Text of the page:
She peered for the slopes below Kiamo Ko, to see if the Five Lakes around Nether How came to view. Reluctantly, like shy fish, they winked up at her. But this was a dream, and like all dreams it had some conditions. One of them is that she couldn’t push for more than it would give. She couldn’t screw her focus tighter, or by force of desire pull the world into greater resolution. Though she thought she could even find the kindly hillock of Nether How itself, she couldn’t make it any clearer. She couldn’t see the house. She couldn’t see her mother. She just couldn’t see her mother.
Neither could she see anyone, she realized, not human or Animal or animal. From the height of an angel, there seemed to be no sign of occupation of this vast textured complexity. Not even a city—not even the Emerald City, which she might have expected to spy blooming in the center of Oz like a big throbbing bee stinging the living organism, or sucking the bloom of its sweetness.
Then, even in her dreaminess, her mind remembered the map she and Tip had found in the shop in Shiz on that rainy afternoon. She remembered the story of Tip and his trip to Ev, out of Oz across the deadly sands, and of the stamp of the shell on the left edge of the map, beyond the Outer Vinkus. She rose on tiptoe to see beyond the sands north of Mount Runcible, and south of Quadling Country. She torqued her face to try to peer beyond the sands west of the Thousand Year Grasslands. But the jackal moon wouldn’t loan its light through the glass at so oblique an angle. She could only see what it would show her.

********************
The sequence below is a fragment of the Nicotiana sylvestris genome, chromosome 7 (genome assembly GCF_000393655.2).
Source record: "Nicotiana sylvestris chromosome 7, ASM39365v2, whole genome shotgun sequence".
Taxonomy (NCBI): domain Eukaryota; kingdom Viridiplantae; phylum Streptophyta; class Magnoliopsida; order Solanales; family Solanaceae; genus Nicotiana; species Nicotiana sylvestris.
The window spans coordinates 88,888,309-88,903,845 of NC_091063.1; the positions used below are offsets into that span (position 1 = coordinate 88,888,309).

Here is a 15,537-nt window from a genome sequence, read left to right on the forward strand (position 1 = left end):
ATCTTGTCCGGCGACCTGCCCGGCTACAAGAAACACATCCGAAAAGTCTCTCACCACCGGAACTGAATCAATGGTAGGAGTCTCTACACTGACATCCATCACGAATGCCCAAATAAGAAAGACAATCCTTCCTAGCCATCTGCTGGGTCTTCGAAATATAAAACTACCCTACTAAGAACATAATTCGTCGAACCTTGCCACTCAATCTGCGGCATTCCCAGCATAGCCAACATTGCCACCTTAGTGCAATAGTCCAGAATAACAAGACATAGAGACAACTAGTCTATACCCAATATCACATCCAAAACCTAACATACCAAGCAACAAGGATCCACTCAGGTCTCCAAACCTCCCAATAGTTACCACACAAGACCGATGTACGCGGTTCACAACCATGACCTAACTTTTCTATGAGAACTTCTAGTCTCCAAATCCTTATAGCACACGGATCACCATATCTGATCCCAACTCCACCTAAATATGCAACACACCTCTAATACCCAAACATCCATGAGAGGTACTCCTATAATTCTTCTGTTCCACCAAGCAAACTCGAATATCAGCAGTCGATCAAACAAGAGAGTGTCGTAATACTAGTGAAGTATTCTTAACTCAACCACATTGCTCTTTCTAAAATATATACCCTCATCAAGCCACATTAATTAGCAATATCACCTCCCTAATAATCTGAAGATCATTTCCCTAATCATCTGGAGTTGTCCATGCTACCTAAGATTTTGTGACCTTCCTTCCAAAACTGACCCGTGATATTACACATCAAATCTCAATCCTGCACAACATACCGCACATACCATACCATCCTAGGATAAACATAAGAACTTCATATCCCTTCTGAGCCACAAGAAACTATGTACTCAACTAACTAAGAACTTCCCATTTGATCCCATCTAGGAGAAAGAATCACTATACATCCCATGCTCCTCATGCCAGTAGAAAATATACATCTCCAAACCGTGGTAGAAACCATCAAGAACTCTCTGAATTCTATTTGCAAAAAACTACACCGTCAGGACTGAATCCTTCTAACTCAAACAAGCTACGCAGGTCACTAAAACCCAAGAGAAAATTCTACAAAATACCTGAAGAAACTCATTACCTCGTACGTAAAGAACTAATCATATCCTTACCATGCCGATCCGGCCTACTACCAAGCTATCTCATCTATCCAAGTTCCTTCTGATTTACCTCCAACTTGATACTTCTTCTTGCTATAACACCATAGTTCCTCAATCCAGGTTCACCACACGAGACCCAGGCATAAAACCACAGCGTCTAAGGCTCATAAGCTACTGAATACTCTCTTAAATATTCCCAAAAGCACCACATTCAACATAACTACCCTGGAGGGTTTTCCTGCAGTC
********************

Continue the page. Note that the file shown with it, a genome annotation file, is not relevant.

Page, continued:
As if she had done the world wrong by being curious, the picture of Oz began to shrink, sinking deeper in. But then she realized the dioramic glimpse was no less particular, just smaller, just sized differently. It took up a modest segment of the globed glass, like no more than a scrap of colored apple peel plastered on an ornament from Lurlinemas, leaving the rest unknown, unfounded. So much unknown.
The clouds began to move in. She guessed her dream was about over, and she wondered if she needed to walk back downstairs or if she could just drift, too, like the clouds, and let the dream wake her in her bed when it wanted. But the clouds swirled some, and cleared, and she looked again just in case.
sp; All she saw was her own face. That face she hardly ever dared scrutinize. She identified the Quadling cheekbones from Candle, the stiff, thick, flowing dark hair from Liir. Oh, what a dream this was! For she saw herself green, green, if you could believe it.
She laughed at the gifts of sight and blindness, and turned to go.
“Did you see?” asked the crocodrilos, rolling its eyes into a pair of sixes.
“Oh, I saw.”
“What did you see?” asked the ghosts of bees, crawling out of the hive and standing in a ceremonial line as if she were the new Lord Mayor of Kiamo Ko.
“I saw the hills and waters of Oz, the growth and wetness and dryness of it.”
“What else did you see?” asked the smile of the wolf teeth.